Young migrants receive food bags at the CCAS (Community Centre for Social Action) reception centre in Sainte-Marie-La-Mer, near Perpignan, France, 4 November 2016, after the demolition of the 'Jungle' migrant camp in Calais.EPA/GUILLAUME HORCAJUELO
Young migrants receive food bags at the CCAS (Community Centre for Social Action) reception centre in Sainte-Marie-La-Mer, near Perpignan, France, 4 November 2016, after the demolition of the 'Jungle' migrant camp in Calais.EPA/GUILLAUME HORCAJUELO

The United Kingdom recently announced a new form of protection for minor migrants who were brought to the country following the evacuation of the Calais "Jungle" migrant camp in France in 2016. However, activists are calling the measure unjust.

British Immigration Minister Caroline Nokes announced last week that the Home Office will offer a new form of protection to minors who were brought to the country after the migrant camp in Calais in northern France was evacuated and demolished in 2016. 


Nokes said the exceptional measure will include the right to education, work, and access to public funds and health assistance, with the possibility to apply for a stay permit after 10 years. 

However, the European NGO network European Council on Refugees and Exiles (ECRE) reported that despite the fact that the measure has been generally welcomed, associations and activists for migrants' and minors' rights are calling the measure an "arbitrary and unfair policy".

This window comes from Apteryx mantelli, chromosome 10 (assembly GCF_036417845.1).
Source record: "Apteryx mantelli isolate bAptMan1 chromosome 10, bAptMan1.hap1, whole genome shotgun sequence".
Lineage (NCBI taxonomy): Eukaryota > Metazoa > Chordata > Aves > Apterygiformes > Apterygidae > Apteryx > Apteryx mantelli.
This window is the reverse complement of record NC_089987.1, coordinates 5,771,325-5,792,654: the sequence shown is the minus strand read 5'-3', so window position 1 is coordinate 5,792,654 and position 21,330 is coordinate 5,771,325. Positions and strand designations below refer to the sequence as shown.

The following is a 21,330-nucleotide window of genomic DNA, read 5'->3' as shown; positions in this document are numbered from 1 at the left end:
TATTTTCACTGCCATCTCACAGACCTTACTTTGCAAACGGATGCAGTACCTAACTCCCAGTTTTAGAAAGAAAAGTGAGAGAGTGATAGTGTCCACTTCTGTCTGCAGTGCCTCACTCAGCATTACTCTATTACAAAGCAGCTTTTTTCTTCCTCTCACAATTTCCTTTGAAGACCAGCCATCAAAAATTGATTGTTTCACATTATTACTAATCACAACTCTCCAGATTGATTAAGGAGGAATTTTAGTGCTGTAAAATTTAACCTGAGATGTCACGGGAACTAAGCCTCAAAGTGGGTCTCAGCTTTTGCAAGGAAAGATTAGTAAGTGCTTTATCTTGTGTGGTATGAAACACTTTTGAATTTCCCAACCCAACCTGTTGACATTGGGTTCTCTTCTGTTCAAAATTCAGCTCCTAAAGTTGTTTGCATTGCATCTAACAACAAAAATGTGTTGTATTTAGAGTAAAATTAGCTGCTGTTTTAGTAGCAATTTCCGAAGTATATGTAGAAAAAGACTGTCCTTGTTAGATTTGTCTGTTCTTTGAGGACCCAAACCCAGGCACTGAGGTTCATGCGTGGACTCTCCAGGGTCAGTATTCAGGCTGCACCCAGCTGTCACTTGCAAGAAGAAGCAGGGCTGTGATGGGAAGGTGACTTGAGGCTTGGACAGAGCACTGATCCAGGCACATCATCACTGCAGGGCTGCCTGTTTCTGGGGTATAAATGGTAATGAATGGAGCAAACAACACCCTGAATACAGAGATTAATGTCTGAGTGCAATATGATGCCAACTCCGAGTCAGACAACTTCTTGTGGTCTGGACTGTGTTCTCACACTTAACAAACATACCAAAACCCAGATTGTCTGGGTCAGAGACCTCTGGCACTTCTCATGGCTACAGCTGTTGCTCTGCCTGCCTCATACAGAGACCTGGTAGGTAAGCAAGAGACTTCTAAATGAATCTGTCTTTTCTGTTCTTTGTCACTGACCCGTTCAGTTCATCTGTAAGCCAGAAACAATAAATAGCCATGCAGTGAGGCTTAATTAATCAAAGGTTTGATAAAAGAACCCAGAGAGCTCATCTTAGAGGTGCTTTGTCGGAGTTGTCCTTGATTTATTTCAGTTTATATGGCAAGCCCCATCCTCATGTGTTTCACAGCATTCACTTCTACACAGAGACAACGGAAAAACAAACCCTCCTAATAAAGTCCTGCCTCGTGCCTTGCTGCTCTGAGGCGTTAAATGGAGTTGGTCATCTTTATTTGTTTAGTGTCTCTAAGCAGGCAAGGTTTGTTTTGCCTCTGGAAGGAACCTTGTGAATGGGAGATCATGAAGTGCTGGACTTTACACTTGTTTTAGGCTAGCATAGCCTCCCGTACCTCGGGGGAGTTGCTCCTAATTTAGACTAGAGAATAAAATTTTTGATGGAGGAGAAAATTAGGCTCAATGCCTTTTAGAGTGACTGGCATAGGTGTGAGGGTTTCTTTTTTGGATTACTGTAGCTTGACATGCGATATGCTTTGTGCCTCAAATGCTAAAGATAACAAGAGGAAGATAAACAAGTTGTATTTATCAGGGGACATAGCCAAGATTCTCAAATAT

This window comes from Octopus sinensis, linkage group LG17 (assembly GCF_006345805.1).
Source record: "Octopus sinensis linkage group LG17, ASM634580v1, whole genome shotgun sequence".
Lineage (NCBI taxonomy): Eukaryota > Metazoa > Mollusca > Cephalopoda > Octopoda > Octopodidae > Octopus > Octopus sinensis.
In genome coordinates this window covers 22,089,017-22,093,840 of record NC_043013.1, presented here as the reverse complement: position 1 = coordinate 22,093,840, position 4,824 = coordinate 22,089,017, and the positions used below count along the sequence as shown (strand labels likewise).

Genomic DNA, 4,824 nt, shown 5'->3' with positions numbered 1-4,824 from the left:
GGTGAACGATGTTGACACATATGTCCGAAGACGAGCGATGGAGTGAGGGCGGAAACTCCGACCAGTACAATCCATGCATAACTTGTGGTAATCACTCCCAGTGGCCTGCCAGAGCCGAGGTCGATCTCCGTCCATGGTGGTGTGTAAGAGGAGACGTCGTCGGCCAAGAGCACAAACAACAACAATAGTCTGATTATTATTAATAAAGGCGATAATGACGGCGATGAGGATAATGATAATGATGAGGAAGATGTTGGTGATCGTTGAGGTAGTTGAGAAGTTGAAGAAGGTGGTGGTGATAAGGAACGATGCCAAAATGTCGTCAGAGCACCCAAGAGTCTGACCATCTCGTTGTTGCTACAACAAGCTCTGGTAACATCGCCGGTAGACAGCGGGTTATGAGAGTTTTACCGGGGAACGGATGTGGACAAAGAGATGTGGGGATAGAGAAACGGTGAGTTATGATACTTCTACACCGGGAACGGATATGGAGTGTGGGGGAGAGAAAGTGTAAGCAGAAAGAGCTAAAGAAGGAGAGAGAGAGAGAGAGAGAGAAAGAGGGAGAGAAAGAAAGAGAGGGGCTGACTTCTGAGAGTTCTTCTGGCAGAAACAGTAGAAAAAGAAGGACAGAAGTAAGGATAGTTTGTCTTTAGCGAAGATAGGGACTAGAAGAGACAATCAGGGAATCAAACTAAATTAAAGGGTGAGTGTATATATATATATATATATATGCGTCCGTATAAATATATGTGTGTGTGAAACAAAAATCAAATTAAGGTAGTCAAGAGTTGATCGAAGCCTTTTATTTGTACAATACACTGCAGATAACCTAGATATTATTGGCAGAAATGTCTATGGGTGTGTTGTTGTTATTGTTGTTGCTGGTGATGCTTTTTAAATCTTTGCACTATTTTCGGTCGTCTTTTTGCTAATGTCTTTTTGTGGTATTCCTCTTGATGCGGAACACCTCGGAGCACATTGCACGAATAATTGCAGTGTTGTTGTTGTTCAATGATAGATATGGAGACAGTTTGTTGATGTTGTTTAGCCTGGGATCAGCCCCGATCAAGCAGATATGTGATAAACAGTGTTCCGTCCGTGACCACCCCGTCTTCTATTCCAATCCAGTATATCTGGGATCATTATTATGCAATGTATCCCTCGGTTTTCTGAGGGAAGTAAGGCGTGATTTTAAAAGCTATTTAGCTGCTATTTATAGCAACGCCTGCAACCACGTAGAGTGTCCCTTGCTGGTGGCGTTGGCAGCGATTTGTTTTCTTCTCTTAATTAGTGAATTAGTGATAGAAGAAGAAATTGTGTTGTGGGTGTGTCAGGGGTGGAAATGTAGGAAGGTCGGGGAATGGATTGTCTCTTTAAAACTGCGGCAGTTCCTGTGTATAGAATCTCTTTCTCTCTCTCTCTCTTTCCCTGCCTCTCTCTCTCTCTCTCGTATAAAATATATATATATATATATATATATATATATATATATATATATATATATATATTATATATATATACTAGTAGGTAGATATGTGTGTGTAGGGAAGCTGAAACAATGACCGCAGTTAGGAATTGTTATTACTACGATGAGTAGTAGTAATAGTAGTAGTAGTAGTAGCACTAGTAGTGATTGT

Highly specific policy 

When the camp in Calais was demolished in 2016, about 750 unaccompanied children were brought to the UK. A total of 549 were to be reunited with family members. After arrivel, however, it was decided that a small number of these did not qualify for refugee status under immigration rules, and would therefore have only been entitled to unaccompanied asylum child (UASC) leave which expires as soon as the child turns 18. 

The new proposed measure is highly specific; it will be granted only to those who were brought over as part of the Calais clearance in October 2016, who were under the age of 18 at the time, and who had recognized family ties in the UK. 

Activists' criticisms 

While the move has been welcomed, campaigners remain critical of what they call an "arbitrary and unfair policy", which will still neglect vulnerable children who had left Calais just months before the demolition. Critics said those entitled to the new measure will have to wait twice as long to apply for an indefinite stay permit as those who have been recognized as refugees via the regular procedure. The British NGO Safe Passage has voiced concern over the effect this will have on the young people that have already "been suffering in limbo for two years" uncertain as to the future of their status. 
 

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